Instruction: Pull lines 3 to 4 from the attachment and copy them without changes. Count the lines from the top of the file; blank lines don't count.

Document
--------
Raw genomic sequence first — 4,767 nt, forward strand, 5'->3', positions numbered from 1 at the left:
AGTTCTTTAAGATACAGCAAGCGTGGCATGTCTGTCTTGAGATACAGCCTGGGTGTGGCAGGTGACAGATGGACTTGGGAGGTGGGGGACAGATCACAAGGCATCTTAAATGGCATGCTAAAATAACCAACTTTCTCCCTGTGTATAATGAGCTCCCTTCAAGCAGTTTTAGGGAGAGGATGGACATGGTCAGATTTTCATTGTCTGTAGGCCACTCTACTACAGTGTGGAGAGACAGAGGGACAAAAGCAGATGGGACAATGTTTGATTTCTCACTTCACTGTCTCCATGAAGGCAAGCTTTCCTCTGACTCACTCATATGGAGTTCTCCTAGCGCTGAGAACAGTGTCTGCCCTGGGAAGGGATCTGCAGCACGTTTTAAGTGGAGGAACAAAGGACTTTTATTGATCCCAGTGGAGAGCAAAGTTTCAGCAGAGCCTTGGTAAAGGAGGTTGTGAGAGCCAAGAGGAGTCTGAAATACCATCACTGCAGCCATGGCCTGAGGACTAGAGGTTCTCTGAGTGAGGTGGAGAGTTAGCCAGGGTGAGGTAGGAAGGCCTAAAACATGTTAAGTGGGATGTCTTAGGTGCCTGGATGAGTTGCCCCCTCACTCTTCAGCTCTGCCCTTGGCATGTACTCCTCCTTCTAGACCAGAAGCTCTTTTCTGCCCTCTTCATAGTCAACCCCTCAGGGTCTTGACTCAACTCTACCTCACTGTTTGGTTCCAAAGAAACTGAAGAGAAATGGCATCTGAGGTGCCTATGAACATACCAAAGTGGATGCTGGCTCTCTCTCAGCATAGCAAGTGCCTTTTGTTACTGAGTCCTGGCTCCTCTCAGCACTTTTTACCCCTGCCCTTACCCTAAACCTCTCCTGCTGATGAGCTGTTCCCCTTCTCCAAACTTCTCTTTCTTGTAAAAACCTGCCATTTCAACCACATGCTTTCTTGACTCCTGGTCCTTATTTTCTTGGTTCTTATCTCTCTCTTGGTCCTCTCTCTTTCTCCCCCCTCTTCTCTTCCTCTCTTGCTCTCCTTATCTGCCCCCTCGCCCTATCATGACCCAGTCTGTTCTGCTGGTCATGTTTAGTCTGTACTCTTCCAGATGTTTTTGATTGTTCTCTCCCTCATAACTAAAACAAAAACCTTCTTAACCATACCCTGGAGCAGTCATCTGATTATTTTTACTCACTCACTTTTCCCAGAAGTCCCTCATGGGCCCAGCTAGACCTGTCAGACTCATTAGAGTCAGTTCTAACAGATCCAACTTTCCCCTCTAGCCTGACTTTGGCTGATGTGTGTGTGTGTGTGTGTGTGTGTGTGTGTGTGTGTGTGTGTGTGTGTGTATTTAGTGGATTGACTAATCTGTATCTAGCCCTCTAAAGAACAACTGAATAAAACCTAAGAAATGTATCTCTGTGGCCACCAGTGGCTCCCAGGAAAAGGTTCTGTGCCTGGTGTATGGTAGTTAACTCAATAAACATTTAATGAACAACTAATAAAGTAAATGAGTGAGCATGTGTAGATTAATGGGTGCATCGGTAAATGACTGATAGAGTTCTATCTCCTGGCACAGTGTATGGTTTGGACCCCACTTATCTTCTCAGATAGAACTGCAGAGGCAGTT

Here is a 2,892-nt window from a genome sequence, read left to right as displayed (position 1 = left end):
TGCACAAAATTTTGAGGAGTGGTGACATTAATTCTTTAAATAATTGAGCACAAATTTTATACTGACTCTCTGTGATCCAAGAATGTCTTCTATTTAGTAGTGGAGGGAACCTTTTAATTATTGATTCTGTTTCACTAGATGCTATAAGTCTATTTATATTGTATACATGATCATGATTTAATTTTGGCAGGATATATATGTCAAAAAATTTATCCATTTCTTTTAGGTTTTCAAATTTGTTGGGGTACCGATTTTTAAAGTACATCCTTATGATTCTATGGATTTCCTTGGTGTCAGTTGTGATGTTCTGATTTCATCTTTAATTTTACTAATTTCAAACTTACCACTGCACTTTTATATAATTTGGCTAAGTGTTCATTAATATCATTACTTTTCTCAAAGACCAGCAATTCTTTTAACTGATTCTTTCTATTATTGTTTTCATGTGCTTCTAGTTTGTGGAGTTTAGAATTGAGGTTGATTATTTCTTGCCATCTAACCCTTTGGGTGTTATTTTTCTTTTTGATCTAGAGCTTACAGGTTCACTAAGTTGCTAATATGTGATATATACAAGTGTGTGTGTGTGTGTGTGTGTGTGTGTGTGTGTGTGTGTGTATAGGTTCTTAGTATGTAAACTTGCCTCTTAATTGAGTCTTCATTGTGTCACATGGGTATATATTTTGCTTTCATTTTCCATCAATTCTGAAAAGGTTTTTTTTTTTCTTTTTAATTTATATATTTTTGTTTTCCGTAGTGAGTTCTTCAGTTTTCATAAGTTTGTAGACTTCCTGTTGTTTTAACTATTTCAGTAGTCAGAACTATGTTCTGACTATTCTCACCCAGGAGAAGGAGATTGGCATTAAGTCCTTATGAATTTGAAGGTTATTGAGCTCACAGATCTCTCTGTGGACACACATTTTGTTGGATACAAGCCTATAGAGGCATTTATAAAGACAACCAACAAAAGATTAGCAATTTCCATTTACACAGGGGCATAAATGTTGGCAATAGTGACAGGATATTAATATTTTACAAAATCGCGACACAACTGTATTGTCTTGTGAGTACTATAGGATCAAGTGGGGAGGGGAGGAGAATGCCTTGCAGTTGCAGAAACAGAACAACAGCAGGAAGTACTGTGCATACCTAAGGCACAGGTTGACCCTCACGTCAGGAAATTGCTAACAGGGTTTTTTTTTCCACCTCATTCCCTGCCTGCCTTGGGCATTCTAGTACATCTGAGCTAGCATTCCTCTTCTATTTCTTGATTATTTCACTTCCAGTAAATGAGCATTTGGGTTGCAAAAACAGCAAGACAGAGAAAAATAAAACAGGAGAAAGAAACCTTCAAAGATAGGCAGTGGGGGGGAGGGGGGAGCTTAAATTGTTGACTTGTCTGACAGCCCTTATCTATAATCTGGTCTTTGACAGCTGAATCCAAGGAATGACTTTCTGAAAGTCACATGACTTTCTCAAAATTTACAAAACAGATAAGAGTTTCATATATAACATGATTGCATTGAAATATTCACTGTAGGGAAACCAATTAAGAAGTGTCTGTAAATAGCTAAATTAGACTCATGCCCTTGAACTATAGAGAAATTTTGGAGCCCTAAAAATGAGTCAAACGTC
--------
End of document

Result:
Here is a 2,892-nt window from a genome sequence, read left to right as displayed (position 1 = left end):
TGCACAAAATTTTGAGGAGTGGTGACATTAATTCTTTAAATAATTGAGCACAAATTTTATACTGACTCTCTGTGATCCAAGAATGTCTTCTATTTAGTAGTGGAGGGAACCTTTTAATTATTGATTCTGTTTCACTAGATGCTATAAGTCTATTTATATTGTATACATGATCATGATTTAATTTTGGCAGGATATATATGTCAAAAAATTTATCCATTTCTTTTAGGTTTTCAAATTTGTTGGGGTACCGATTTTTAAAGTACATCCTTATGATTCTATGGATTTCCTTGGTGTCAGTTGTGATGTTCTGATTTCATCTTTAATTTTACTAATTTCAAACTTACCACTGCACTTTTATATAATTTGGCTAAGTGTTCATTAATATCATTACTTTTCTCAAAGACCAGCAATTCTTTTAACTGATTCTTTCTATTATTGTTTTCATGTGCTTCTAGTTTGTGGAGTTTAGAATTGAGGTTGATTATTTCTTGCCATCTAACCCTTTGGGTGTTATTTTTCTTTTTGATCTAGAGCTTACAGGTTCACTAAGTTGCTAATATGTGATATATACAAGTGTGTGTGTGTGTGTGTGTGTGTGTGTGTGTGTGTGTGTGTATAGGTTCTTAGTATGTAAACTTGCCTCTTAATTGAGTCTTCATTGTGTCACATGGGTATATATTTTGCTTTCATTTTCCATCAATTCTGAAAAGGTTTTTTTTTTTCTTTTTAATTTATATATTTTTGTTTTCCGTAGTGAGTTCTTCAGTTTTCATAAGTTTGTAGACTTCCTGTTGTTTTAACTATTTCAGTAGTCAGAACTATGTTCTGACTATTCTCACCCAGGAGAAGGAGATTGGCATTAAGTCCTTATGAATTTGAAGGTTATTGAGCTCACAGATCTCTCTGTGGACACACATTTTGTTGGATACAAGCCTATAGAGGCATTTATAAAGACAACCAACAAAAGATTAGCAATTTCCATTTACACAGGGGCATAAATGTTGGCAATAGTGACAGGATATTAATATTTTACAAAATCGCGACACAACTGTATTGTCTTGTGAGTACTATAGGATCAAGTGGGGAGGGGAGGAGAATGCCTTGCAGTTGCAGAAACAGAACAACAGCAGGAAGTACTGTGCATACCTAAGGCACAGGTTGACCCTCACGTCAGGAAATTGCTAACAGGGTTTTTTTTTCCACCTCATTCCCTGCCTGCCTTGGGCATTCTAGTACATCTGAGCTAGCATTCCTCTTCTATTTCTTGATTATTTCACTTCCAGTAAATGAGCATTTGGGTTGCAAAAACAGCAAGACAGAGAAAAATAAAACAGGAGAAAGAAACCTTCAAAGATAGGCAGTGGGGGGGAGGGGGGAGCTTAAATTGTTGACTTGTCTGACAGCCCTTATCTATAATCTGGTCTTTGACAGCTGAATCCAAGGAATGACTTTCTGAAAGTCACATGACTTTCTCAAAATTTACAAAACAGATAAGAGTTTCATATATAACATGATTGCATTGAAATATTCACTGTAGGGAAACCAATTAAGAAGTGTCTGTAAATAGCTAAATTAGACTCATGCCCTTGAACTATAGAGAAATTTTGGAGCCCTAAAAATGAGTCAAACGTC